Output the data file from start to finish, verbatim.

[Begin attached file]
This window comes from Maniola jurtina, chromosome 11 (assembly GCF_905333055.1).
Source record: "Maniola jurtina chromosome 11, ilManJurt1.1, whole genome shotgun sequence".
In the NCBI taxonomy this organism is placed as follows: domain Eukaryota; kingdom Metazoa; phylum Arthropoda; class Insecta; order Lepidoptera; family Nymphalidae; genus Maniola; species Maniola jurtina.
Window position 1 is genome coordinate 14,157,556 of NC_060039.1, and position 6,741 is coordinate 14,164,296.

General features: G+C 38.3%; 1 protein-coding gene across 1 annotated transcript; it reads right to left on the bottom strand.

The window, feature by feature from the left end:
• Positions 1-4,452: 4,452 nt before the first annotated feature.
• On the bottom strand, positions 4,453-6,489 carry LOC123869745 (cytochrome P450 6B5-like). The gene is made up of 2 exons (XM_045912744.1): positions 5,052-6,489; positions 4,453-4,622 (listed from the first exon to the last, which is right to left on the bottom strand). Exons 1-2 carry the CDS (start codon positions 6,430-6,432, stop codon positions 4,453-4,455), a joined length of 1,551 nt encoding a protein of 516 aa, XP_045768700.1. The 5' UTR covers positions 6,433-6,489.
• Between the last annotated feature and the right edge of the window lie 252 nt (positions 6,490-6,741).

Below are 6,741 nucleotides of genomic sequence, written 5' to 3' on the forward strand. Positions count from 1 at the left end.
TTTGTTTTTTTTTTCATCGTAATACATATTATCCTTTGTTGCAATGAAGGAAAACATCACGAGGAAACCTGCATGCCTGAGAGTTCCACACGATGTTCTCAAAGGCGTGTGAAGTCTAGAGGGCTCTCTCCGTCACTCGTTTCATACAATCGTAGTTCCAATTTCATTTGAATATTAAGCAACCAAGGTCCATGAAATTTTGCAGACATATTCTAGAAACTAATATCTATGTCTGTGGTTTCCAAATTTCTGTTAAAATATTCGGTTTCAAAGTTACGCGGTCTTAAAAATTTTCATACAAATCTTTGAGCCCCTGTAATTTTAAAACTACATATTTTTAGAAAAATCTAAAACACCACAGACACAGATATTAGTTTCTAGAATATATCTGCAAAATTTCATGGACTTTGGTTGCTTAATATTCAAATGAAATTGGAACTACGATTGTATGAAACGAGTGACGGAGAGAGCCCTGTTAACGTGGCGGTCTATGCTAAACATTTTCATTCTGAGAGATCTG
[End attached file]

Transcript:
This window comes from Maniola jurtina, chromosome 11 (assembly GCF_905333055.1).
Source record: "Maniola jurtina chromosome 11, ilManJurt1.1, whole genome shotgun sequence".
In the NCBI taxonomy this organism is placed as follows: domain Eukaryota; kingdom Metazoa; phylum Arthropoda; class Insecta; order Lepidoptera; family Nymphalidae; genus Maniola; species Maniola jurtina.
Window position 1 is genome coordinate 14,157,556 of NC_060039.1, and position 6,741 is coordinate 14,164,296.

General features: G+C 38.3%; 1 protein-coding gene across 1 annotated transcript; it reads right to left on the bottom strand.

The window, feature by feature from the left end:
• Positions 1-4,452: 4,452 nt before the first annotated feature.
• On the bottom strand, positions 4,453-6,489 carry LOC123869745 (cytochrome P450 6B5-like). The gene is made up of 2 exons (XM_045912744.1): positions 5,052-6,489; positions 4,453-4,622 (listed from the first exon to the last, which is right to left on the bottom strand). Exons 1-2 carry the CDS (start codon positions 6,430-6,432, stop codon positions 4,453-4,455), a joined length of 1,551 nt encoding a protein of 516 aa, XP_045768700.1. The 5' UTR covers positions 6,433-6,489.
• Between the last annotated feature and the right edge of the window lie 252 nt (positions 6,490-6,741).

Below are 6,741 nucleotides of genomic sequence, written 5' to 3' on the forward strand. Positions count from 1 at the left end.
TTTGTTTTTTTTTTCATCGTAATACATATTATCCTTTGTTGCAATGAAGGAAAACATCACGAGGAAACCTGCATGCCTGAGAGTTCCACACGATGTTCTCAAAGGCGTGTGAAGTCTAGAGGGCTCTCTCCGTCACTCGTTTCATACAATCGTAGTTCCAATTTCATTTGAATATTAAGCAACCAAGGTCCATGAAATTTTGCAGACATATTCTAGAAACTAATATCTATGTCTGTGGTTTCCAAATTTCTGTTAAAATATTCGGTTTCAAAGTTACGCGGTCTTAAAAATTTTCATACAAATCTTTGAGCCCCTGTAATTTTAAAACTACATATTTTTAGAAAAATCTAAAACACCACAGACACAGATATTAGTTTCTAGAATATATCTGCAAAATTTCATGGACTTTGGTTGCTTAATATTCAAATGAAATTGGAACTACGATTGTATGAAACGAGTGACGGAGAGAGCCCTGTTAACGTGGCGGTCTATGCTAAACATTTTCATTCTGAGAGATCTG